Motivation & Emotion

Everybody is motivated by something. It’s to have something they want; dreams, hopes, peace of mind, a sense well-being or happiness. Or to avoid something they don’t; unhappiness, loss, sadness, pain, worry or stress.

As a salesman, your job is to find what motivates the prospect and show him how your product or service can help him get what he wants or avoid what he doesn’t.

Motivation is conceptually related to the word emotion. Both words are both activated internally by intuition or instinct rather than intellect.

And both can be traced back to the same root as follows:

MOTIVATION or motive comes from the Latin emovēre, meaning to move.

EMOTION: comes from the Latin motivus, or movēre, meaning to move.

Anything that motivates or inspires a customer also activates their emotion, both of which create a strong impulse to move into action.

Once you find what motivates them, show them how you can help them get it, and their emotions will spur them into action.

Now, that’s doing it the easy way, isn’t it?

Daniel Jacobs, 2018

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You’re Not Charging Enough

Some people were taught from an early age that “you get what you pay for,” or “a higher price equals higher quality.” Trying to get them to buy a priceless diamond for $50, will fail, because they “already know” that anything that cheap is worthless or a scam.

To them, cutting your price is NOT a selling advantage because they believe “cheaper = poorer quality.” They evaluate quality with only one thing: PRICE.

To such people RAISING your prices means that you and your product or service are considered more valuable and of higher quality.

Remember this the next time you are deciding on what to charge for your products or services. The results might surprise you.

Daniel Jacobs, 2018

Are You Listening? Really?

Are you sure you’ve heard everything they’ve got to say? Chances are pretty good that you haven’t.

There is a great temptation to jump in and correct or propose a solution to an objection even before you hear everything the customer has to say. Even if your answer is correct, they will resist it.

Why? Because you didn’t hear him out; you cut him off, leaving him stuck with unsaid resentments. He’s got no other choice but to resist you and say no to whatever solution you’re offering, even if it might work.

Never forget: he’s the buyer. If anything concerns him, it’s valid. Ignore it at your peril.

Daniel Jacobs, 2018

Credo For Success

Are you promoting what customers WANT to buy or what you NEED to sell? Offering only what you hope they will buy is no different than relying on luck.

A better method is to remember that everybody is seeking their version of happiness which is different for everyone. If you can determine what people want and find a way to help them to get it, you are well on your way toward ensuring that your products or services are always in demand.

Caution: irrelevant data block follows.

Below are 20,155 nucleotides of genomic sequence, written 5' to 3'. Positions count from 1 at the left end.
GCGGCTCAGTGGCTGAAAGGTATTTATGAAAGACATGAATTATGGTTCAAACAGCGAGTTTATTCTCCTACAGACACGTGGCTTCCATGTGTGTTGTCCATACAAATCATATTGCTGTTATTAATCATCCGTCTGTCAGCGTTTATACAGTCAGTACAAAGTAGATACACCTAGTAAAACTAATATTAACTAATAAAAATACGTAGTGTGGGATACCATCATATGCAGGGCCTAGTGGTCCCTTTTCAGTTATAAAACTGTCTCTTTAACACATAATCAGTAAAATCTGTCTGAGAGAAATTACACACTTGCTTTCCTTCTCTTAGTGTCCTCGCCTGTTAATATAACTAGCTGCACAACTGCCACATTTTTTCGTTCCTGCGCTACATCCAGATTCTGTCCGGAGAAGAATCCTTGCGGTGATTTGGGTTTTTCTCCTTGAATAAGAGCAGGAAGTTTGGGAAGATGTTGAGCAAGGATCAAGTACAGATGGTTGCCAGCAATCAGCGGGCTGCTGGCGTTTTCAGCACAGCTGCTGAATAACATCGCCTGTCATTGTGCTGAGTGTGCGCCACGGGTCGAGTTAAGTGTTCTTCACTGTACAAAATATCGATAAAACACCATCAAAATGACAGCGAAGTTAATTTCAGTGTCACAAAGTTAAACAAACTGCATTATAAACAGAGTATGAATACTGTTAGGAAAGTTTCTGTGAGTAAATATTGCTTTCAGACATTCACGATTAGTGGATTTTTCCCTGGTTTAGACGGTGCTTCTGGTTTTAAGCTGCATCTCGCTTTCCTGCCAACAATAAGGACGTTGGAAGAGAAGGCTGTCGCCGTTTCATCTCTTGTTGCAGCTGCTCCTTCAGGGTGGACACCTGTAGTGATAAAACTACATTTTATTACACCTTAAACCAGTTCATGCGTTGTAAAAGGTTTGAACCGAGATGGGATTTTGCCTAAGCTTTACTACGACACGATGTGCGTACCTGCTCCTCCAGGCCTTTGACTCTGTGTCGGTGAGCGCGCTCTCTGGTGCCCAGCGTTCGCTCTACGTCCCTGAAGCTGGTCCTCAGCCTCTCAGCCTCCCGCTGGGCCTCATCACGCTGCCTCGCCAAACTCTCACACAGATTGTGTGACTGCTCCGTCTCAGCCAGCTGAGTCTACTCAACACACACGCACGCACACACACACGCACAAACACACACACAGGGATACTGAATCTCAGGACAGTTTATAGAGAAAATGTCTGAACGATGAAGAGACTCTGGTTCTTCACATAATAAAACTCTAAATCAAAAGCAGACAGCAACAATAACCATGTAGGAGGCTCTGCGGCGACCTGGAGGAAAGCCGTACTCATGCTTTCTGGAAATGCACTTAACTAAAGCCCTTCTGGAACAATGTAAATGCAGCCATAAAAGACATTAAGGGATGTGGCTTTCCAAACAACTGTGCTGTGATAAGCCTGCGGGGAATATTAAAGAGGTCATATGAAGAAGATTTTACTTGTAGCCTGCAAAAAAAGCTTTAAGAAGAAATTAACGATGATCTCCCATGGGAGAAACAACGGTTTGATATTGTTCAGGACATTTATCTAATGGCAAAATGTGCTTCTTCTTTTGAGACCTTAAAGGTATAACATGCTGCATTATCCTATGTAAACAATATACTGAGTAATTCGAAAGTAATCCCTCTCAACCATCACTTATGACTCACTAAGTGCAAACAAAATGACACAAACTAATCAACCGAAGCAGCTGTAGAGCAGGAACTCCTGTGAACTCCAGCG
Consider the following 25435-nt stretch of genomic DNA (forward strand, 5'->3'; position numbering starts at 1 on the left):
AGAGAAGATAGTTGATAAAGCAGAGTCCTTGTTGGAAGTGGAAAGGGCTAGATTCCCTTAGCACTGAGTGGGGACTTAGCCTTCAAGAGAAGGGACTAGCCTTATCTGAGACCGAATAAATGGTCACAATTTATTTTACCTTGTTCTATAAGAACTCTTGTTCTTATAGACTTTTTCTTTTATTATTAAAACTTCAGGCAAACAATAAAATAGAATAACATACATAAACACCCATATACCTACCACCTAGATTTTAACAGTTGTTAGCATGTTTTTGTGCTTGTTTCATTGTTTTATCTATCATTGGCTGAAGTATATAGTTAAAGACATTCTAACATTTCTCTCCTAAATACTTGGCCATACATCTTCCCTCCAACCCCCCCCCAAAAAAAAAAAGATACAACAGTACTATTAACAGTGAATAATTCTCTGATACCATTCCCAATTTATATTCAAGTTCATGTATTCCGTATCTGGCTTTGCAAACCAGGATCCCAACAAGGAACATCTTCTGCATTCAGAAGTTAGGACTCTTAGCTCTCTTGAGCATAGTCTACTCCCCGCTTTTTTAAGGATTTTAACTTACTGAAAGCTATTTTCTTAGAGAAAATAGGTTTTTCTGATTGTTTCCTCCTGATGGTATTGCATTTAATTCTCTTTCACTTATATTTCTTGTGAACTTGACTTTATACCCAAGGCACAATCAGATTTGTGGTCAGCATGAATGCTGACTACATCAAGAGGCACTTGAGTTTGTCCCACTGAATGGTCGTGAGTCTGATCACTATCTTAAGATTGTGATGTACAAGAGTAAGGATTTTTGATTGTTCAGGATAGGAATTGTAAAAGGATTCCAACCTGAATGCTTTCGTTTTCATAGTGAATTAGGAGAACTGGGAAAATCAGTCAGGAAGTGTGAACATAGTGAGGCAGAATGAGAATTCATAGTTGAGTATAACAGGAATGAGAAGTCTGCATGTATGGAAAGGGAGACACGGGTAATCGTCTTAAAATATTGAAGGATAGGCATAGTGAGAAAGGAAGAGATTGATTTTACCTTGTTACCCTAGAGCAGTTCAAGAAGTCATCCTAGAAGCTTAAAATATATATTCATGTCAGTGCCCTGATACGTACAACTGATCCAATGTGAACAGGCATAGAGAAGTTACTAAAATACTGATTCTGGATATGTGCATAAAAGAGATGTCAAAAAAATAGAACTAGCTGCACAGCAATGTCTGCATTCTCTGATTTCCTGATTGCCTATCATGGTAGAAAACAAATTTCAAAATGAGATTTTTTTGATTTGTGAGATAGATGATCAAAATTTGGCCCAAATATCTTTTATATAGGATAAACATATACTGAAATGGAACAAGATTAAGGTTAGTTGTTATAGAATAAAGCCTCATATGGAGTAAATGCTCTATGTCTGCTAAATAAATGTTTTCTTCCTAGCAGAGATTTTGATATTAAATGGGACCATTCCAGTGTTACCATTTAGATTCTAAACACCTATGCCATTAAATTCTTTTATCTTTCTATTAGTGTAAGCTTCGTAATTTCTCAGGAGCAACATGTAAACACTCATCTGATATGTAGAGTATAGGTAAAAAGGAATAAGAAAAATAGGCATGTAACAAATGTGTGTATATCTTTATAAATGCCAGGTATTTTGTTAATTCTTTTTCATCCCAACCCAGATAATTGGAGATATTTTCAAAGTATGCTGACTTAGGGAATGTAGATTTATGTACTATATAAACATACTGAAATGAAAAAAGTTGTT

In my opinion, discovering what people want and helping them get it, is as close as you can get to a credo for success.

Daniel Jacobs, 2018

“I’ll Get Back To You”

“I’ll think it over and get back to you.” It’s the favorite avoidance tactic of most customers. But what are they trying to avoid?

Is it merely the anxiety or worry about making any decision at all? Or, could it be that what you’re selling is NOT what they WANT? If this is the case, you’ve only got yourself to blame.

You didn’t take the time to find out WHY the prospect is talking to you in the first place, WHAT their purposes are for buying, and what they WANT.

The key to offering a customer what THEY want is to discover their motivations for buying.

Too often salespeople start talking about all the features and advantages of what they’re selling before they even know why and what the prospect is looking for.

Instead of just selling what you’ve got, why not first find out what they really want? Doesn’t it seem like this approach could eliminate most of the problems in closing the deal?

It’s certainly worth a try, isn’t it?

Daniel Jacobs, 2018

Censured for Communicating?

Have you ever been criticized for trying to do your best in some creative activity, and then quit trying? I know I have, or at least came close to it.

It came from my first band director, (a psycho) when I was a newbie trumpet player said,

“You’ll never be a trumpeter.” But, I decided, “‘f*ck him! What does he know? I’ll prove him wrong.” And I went on to have a successful career as a pro trumpeter on the world stage for 50 years and I’m still active.

There is a lesson to be learned here: If you stop doing what you want to do for fear of being criticized, you’re not being true to yourself, are you?

The key is to always be true to yourself. Never let the opinions or evaluations of others stop you from communicating your own truth through your art.

I’ve adopted the policy of never believing my reviews whether bad or good and instead, just being true to myself and it’s served me in good stead.

Try it, I think you’ll like it.

Daniel Jacobs, 2018

Objective vs. Subjective

Features and advantages are visible, OBJECTIVE, and external.

Benefits are invisible, internal, SUBJECTIVE, and incidentally, the most important.

When the prospect can visualize how your product or service can satisfy his own personal interests, you have hit the sweet spot of what motivates them to buy. The benefit you are offering has become real to them.

It’s time for you to stop selling, start closing and seal the deal.

Daniel Jacobs, 2018